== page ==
From: "Sir Charles W. Shults III"
References: <3D7B8D10.5070603@BOGUS.earthlink.net> <3D7CFD55.firstname.lastname@example.org> <6p3f9.201882$8aG1.email@example.com> <3D7D6CF1.firstname.lastname@example.org> <3D7E7CB1.9078347A@managesoft.com>
Subject: Re: Complex number quiz
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Date: Wed, 11 Sep 2002 03:31:51 GMT
NNTP-Posting-Date: Tue, 10 Sep 2002 23:31:51 EDT
Organization: RoadRunner - Central Florida
"Clifford Heath" wrote in message
> I liked this one: A cube of side c contains a sphere of radius r.
> What's the largest 2nd sphere that can fit in the cube?
Hmm. My first thought would be how neatly a fractal solution emerges.
Let's call the largest sphere that can occupy the cube "L". Its radius will be
1/2 the length of any edge of the box (called c). For neatness' sake, we will
assume c to be 2 and the radius to be a unit, r. Knowing that, and simple
Pythagorean logic, we also know that the distance from the center of L (which is
also the center of the cube) to and corner will be sqrt(3r) or 1.7320508...
The distance from the corner to the center of the largest sphere now known,
we subtract the radius (1) and end up with the distance from the corner to the
surface of the sphere. These are our boundary conditions. We end up with a
line segment of length 0.7320508... and have the property that one end is
touching the surface of the sphere L and the other end is reaching to the corner
of the box. Now for the fractal part.
Whatever the radius of the smaller sphere (the largest possible sphere to
fit in the corner that is left after subtracting the larger sphere), we know
that the length of the diagonal leftover part will be its radius plus sqrt(3)
times its radius. Therefore, the sphere will be 2/(2.7320508) times 0.7320508
or (oddly enough!) the square root of 3 minus one, squared!
The numeric value I get is 0.535898... for the diameter of the smaller
sphere, or a radius of 0.267949... Since we defined c as being 2, all values
are halved, and the answer if we first create a sphere with diameter c in the
box would be a sphere with diameter 0.267949 or a radius of 0.1339746.
Now for the generalized case.
If I create a sphere of radius r inside a cubic box with side length of c,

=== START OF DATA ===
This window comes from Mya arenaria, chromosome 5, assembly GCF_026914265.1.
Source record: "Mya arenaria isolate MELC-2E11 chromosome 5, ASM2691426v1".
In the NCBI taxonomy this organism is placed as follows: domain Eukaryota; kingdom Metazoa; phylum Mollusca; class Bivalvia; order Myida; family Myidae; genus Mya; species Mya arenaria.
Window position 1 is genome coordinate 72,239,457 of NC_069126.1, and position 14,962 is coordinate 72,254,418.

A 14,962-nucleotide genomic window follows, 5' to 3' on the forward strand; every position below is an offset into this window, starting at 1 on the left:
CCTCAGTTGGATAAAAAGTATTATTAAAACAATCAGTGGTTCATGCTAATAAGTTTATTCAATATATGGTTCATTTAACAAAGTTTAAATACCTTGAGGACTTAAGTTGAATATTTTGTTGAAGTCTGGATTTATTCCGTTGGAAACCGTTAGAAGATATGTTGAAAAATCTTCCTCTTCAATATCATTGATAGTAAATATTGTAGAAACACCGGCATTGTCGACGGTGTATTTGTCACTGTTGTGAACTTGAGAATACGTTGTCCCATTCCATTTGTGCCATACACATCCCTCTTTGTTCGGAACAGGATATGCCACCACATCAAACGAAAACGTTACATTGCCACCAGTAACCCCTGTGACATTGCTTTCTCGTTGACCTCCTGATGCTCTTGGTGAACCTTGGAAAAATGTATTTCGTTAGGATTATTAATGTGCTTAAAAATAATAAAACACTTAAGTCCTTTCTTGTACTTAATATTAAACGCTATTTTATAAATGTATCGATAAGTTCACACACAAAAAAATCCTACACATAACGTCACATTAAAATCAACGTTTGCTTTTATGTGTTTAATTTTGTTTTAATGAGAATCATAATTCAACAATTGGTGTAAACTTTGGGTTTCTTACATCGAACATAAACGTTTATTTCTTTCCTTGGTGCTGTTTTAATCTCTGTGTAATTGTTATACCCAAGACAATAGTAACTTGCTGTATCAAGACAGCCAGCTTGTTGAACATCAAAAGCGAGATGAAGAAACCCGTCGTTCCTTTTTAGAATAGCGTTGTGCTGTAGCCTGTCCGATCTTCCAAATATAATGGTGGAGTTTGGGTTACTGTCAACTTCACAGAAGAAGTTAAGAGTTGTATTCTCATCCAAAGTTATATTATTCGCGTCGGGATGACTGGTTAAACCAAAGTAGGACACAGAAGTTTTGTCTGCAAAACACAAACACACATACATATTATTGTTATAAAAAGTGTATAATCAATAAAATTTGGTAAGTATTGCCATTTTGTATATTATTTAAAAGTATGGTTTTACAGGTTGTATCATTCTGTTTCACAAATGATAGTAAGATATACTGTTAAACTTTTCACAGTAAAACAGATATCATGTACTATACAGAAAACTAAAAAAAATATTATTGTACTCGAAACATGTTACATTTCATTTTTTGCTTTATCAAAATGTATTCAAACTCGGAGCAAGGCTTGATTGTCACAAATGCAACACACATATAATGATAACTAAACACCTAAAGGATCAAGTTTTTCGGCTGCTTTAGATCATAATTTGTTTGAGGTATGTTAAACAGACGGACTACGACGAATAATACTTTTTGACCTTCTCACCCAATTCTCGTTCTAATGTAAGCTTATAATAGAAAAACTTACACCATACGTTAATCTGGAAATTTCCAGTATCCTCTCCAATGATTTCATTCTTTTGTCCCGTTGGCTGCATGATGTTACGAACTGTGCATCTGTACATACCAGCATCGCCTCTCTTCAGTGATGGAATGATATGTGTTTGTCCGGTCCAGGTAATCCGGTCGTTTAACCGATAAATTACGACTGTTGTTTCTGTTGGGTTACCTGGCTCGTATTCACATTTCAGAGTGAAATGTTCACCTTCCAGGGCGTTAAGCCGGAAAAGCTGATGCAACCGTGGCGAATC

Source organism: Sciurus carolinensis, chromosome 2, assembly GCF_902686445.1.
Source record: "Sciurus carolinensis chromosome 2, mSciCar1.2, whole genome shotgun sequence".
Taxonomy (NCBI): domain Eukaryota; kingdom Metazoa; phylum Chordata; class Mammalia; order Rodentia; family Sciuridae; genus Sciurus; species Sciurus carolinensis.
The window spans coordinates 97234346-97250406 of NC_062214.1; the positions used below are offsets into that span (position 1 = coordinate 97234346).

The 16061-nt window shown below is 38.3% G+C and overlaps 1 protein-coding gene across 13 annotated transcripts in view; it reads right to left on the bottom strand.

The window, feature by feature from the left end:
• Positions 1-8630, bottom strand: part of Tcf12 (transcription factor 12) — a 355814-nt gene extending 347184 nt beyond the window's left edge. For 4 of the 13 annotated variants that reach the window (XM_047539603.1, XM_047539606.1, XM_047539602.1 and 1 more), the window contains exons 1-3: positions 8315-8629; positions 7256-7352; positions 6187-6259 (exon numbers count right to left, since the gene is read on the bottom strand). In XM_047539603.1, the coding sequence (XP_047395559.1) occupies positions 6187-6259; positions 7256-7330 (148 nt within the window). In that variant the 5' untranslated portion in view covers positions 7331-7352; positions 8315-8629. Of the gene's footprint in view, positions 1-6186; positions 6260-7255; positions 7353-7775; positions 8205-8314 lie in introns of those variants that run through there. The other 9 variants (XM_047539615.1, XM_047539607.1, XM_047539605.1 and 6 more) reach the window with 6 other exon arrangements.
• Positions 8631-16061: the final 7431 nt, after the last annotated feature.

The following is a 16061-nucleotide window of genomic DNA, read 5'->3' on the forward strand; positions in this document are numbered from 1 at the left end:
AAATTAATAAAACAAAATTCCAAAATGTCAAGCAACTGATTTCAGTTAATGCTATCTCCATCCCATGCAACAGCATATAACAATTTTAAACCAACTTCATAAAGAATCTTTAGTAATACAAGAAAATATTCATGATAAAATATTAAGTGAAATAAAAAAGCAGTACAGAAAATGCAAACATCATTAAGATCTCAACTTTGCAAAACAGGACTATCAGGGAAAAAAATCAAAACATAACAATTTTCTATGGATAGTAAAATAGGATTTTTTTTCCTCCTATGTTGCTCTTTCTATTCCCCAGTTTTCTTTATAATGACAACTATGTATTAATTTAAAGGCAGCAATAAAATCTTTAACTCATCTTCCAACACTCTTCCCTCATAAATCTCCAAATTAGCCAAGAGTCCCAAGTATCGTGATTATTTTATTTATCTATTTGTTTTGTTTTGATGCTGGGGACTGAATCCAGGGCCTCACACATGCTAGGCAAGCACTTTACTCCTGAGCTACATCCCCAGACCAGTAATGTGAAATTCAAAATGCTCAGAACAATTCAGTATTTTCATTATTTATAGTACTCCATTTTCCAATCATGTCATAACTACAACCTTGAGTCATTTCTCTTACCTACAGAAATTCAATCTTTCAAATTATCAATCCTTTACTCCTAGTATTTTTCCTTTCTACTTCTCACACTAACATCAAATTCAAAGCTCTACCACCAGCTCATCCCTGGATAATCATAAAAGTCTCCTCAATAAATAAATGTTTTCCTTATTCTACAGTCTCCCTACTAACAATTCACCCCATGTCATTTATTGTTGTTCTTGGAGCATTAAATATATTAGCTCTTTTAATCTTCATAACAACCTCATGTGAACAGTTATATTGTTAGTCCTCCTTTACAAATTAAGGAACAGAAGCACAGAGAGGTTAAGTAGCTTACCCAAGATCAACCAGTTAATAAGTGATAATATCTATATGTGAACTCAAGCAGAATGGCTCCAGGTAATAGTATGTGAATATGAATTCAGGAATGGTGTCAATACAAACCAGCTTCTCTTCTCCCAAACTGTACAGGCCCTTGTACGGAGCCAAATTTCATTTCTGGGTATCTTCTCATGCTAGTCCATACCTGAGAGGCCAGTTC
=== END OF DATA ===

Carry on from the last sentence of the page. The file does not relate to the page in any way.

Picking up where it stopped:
packing it in the corner will yield the most space for packing a second
arbitrary sphere. And, we know that for any sphere we create in a corner, its
origin will always be (once again, simple Pythagoras) sqrt(3) from the corner
compared to its radius. This is always true for any sphere in three dimensions.
But this also makes the second sphere we create always be sqrt(3) from its
corner, in relation to its radius. In other words, both spheres will always
have this relationship, regardless of the other sphere.
So, the solution is simple- for any sphere A that we pack in a cubic box,
the largest second sphere we can ever pack in the same box with it (call it B to
be friendly) will result in dividing the diagonal of the box into two line
segments. The two segments will add to c*sqrt(3), and they will be
(1+sqrt(3) )*rA and (1+sqrt(3) )*rB.
And numerically? What is the maximum length of that diagonal that will be
inside the two spheres? Simple. For the largest possible sphere and its
largest bother brother, the sums of their diameters will be 1.267949... And if
we assume two equally large spheres, the solution is 1.267949... also. In fact,
this works out for ANY two sphere cases I have tried. Therefore, for any two
spheres packed as tightly as possible inside a unit box, their radii must add up
to 1.267949 times the edge of the box.
This is 0.7320508 of the diagonal (and once more that value, sqrt(3)-1,
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